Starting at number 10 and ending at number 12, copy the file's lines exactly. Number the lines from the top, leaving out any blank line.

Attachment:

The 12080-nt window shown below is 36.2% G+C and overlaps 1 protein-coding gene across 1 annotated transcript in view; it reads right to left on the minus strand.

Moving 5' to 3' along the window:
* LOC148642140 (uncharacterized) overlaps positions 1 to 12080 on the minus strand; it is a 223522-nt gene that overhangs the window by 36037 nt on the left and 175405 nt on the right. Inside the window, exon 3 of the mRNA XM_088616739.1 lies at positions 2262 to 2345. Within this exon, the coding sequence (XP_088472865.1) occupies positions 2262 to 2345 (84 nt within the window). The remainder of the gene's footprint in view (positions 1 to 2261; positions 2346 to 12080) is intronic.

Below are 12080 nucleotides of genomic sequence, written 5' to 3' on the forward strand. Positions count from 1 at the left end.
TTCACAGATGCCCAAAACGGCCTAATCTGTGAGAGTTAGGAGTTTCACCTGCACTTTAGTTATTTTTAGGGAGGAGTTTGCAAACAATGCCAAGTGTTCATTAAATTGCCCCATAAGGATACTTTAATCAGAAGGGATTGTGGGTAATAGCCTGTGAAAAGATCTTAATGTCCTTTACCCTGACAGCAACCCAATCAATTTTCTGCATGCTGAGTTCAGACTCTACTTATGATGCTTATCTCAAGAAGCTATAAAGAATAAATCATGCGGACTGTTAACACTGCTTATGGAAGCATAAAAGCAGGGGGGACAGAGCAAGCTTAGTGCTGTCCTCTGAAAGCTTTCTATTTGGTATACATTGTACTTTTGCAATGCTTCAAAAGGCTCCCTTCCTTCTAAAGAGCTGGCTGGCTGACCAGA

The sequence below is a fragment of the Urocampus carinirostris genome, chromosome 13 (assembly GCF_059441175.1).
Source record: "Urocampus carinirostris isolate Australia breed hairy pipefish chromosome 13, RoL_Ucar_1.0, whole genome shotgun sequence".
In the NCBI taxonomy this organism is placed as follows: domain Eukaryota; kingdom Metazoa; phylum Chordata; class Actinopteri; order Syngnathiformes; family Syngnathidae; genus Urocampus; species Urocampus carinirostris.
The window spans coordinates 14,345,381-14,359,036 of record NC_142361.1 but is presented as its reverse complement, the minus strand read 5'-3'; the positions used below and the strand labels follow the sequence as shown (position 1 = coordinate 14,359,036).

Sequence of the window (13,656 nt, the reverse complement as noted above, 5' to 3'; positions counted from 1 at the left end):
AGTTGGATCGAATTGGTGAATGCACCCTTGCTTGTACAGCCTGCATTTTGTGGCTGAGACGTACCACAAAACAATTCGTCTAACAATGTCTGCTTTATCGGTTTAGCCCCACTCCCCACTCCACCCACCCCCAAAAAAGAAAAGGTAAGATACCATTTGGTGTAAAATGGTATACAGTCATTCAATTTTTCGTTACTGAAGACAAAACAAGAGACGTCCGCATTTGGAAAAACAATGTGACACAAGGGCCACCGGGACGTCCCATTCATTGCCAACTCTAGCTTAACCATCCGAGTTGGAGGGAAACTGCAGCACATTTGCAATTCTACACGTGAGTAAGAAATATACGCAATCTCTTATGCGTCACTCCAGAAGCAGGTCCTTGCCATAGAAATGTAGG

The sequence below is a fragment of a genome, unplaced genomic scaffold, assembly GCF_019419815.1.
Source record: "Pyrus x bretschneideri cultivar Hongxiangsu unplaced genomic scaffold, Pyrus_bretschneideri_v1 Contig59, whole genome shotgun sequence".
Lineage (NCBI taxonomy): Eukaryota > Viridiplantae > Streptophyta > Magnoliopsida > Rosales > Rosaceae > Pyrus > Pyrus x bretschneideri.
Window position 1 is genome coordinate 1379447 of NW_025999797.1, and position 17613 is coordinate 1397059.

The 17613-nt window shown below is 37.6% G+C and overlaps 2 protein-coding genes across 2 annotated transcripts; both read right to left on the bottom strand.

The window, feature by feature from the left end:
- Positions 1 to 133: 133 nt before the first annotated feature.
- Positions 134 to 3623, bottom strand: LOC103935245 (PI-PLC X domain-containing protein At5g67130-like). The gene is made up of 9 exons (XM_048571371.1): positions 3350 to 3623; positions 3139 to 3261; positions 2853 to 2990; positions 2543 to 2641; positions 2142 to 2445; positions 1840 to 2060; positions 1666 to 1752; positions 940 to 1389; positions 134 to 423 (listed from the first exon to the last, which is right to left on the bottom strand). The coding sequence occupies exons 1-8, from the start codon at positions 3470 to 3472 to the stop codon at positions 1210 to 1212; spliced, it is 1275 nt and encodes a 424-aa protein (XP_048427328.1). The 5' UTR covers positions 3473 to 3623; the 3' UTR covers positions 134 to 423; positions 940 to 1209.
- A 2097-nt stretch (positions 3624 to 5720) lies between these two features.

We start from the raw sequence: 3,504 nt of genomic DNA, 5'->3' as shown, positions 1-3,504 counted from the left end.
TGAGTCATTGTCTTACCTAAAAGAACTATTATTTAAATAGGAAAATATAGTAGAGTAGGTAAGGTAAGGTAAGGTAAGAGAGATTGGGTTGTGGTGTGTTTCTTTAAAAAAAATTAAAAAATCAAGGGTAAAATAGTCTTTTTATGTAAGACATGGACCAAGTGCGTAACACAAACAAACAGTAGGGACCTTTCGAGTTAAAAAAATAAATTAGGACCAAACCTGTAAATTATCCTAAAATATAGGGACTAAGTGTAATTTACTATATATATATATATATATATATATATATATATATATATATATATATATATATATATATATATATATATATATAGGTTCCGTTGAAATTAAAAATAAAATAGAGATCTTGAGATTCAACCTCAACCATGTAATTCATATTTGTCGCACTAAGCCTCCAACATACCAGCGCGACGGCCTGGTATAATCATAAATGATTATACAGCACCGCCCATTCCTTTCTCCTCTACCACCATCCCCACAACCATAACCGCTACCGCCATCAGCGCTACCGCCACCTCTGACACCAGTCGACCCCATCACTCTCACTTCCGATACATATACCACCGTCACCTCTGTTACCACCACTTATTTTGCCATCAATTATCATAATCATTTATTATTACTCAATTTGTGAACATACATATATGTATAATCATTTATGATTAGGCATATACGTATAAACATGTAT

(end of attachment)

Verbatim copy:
Sequence of the window (13,656 nt, the reverse complement as noted above, 5' to 3'; positions counted from 1 at the left end):
AGTTGGATCGAATTGGTGAATGCACCCTTGCTTGTACAGCCTGCATTTTGTGGCTGAGACGTACCACAAAACAATTCGTCTAACAATGTCTGCTTTATCGGTTTAGCCCCACTCCCCACTCCACCCACCCCCAAAAAAGAAAAGGTAAGATACCATTTGGTGTAAAATGGTATACAGTCATTCAATTTTTCGTTACTGAAGACAAAACAAGAGACGTCCGCATTTGGAAAAACAATGTGACACAAGGGCCACCGGGACGTCCCATTCATTGCCAACTCTAGCTTAACCATCCGAGTTGGAGGGAAACTGCAGCACATTTGCAATTCTACACGTGAGTAAGAAATATACGCAATCTCTTATGCGTCACTCCAGAAGCAGGTCCTTGCCATAGAAATGTAGG

The sequence below is a fragment of a genome, unplaced genomic scaffold, assembly GCF_019419815.1.